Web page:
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  16. I've watched birds and snow for many many decades and never seen the like of this. I do know grouse tunnel into the snow to keep warm and avoid hawks and other predators though.

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  17. bettyl
    I would love to see a picture of the bird sinking. It was so weird.

    Ellen,
    Ha, great point. Ten inches of snow in my bathroom might imhibit me also.

    Reader Wil,
    Cats are so funny when they get their feet wet. I was tempted to let mine see their first snow but I didn't.

    Olga,
    Ha ha, that would explain a lot but I had my Sunday-go-to-meeting glasses on.

    Dar,
    When I was looking for pictures or conformation, I saw that about the partridge. Amazing adaptation. Thank you for not making me feel so alone. So glad you too have seen this behavior.

    manzanita,
    You are a good mama. We do what we have to for our pets. It hit 70 today, no more snow.

    Nitwit,
    I tried a bit of that sterilization myself today. Wasn't it beautfiful? Hope the sunshine helped your lungs.

    Dianne,
    It makes you wonder about the first bird that figured it out. Nature is amazing.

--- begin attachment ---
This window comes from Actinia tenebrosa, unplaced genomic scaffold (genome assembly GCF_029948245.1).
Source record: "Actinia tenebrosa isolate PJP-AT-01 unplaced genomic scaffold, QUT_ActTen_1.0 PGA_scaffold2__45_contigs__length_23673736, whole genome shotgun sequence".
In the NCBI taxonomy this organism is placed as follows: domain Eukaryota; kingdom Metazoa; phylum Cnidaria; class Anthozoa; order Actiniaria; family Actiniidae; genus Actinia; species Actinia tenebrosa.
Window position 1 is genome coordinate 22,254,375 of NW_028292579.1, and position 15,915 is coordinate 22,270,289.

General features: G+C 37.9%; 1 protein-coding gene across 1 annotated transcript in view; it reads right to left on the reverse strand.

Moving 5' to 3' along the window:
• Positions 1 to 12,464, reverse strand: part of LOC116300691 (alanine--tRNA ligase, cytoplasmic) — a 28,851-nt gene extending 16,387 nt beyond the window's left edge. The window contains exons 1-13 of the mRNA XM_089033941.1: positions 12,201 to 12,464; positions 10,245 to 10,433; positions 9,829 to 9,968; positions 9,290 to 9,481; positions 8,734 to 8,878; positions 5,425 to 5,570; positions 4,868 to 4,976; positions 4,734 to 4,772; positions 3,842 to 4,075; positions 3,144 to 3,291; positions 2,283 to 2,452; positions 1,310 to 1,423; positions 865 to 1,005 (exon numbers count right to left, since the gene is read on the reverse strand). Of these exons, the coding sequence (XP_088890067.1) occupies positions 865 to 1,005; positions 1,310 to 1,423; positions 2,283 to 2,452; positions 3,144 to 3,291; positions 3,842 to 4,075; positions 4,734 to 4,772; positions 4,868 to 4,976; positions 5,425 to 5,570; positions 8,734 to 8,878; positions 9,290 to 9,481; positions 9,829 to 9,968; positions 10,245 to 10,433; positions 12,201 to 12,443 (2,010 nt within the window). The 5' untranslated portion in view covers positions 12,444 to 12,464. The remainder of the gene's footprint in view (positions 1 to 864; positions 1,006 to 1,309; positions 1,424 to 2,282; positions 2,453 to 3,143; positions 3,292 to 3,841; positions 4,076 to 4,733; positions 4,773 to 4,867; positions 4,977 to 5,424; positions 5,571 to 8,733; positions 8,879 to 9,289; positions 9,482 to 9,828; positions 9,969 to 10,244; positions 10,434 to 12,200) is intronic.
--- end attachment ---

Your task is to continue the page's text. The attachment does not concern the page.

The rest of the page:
Pat,
    I think that is what they were doing when they were making the angels. I have a water fountain but it is always crowded.

    Tracy,
    So far, I seem to be in the minority here. Thank goodness Dar saw it. I was beginning to doubt myself.
    Have a great day.

    Barb,
    Some bird had to start this behavior. But I did notice not all of them could do it.

    rosaria,
    Now I really hope we get another snow. I really need a picture of it.

    robin,
    Thanks. If it weren't for Dar, I'd begin to believe I didn't really see it.

    Nezzy,
    If I am ever blessed with another chance, you bet I will get it on film.
    Back at ya for a great Valentines Day.

    Linda Myers,
    Now that is funny. We really do put our selves out there for our animals don't we.